Studies on Hysteria


Studies on Hysteria

"Studies on Hysteria" (German: "Studien über Hysterie") was a book published in 1895 by Sigmund Freud and Josef Breuer. It contained a number of Breuer and Freud's case studies of "hysterics". It included one of their most famous cases, Breuer's Anna O. (real name: Bertha Pappenheim), which introduced the technique of psychoanalysis as a form of cure. At the time of its release, "Studies on Hysteria" was not well received by the European medical community. It was not until years later that psychoanalysis was recognized as a legitimate psychiatric tool.In the book were presented two different viewpoints: a neurophysiologic and a psychological cause for hysteria. Breuer described the causes of hysteria by supporting a neurophysiologic cause, while Freud used a psychological standpoint.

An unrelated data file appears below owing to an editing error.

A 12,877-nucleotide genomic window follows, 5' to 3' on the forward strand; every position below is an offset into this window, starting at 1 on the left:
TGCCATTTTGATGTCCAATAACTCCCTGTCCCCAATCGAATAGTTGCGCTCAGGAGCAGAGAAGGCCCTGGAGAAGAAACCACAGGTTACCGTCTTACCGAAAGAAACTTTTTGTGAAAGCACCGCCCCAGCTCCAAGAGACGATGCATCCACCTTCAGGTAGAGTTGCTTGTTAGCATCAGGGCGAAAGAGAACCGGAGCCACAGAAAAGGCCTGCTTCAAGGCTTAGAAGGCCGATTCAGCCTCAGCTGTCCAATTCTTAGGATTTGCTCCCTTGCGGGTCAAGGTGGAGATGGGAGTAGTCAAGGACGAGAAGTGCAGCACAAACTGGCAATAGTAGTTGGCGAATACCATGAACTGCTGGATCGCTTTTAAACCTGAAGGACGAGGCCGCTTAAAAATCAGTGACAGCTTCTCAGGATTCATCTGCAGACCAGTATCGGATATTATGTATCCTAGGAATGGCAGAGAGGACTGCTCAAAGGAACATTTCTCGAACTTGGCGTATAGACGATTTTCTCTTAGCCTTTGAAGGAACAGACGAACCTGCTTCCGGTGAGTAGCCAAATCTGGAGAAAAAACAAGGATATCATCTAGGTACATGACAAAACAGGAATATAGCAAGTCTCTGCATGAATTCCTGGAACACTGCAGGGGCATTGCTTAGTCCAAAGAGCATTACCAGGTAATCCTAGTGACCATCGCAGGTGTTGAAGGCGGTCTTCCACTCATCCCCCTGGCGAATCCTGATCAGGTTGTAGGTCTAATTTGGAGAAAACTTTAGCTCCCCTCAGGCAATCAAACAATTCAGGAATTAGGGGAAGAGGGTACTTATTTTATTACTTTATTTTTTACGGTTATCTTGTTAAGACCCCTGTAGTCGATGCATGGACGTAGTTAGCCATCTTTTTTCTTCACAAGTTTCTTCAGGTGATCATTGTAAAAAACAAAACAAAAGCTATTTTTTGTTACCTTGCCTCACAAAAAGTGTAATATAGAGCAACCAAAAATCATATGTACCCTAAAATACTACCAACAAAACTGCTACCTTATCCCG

Although Sigmund Freud has been associated with (and is indeed responsible for) much of the notoriety surrounding psychoanalysis and its rise to acceptance in Europe as well as the United States, (To this day, psychoanalysis is the preferred therapy training for Psychiatry residents in American and European medical schools: http://www.guidetopsychology.com/psypsy.htm) Freud himself credits the birth of psychoanalysis to Josef Breuer and his work with Bertha Pappenheim. Unfortunately, he died before it received its full acclaim.


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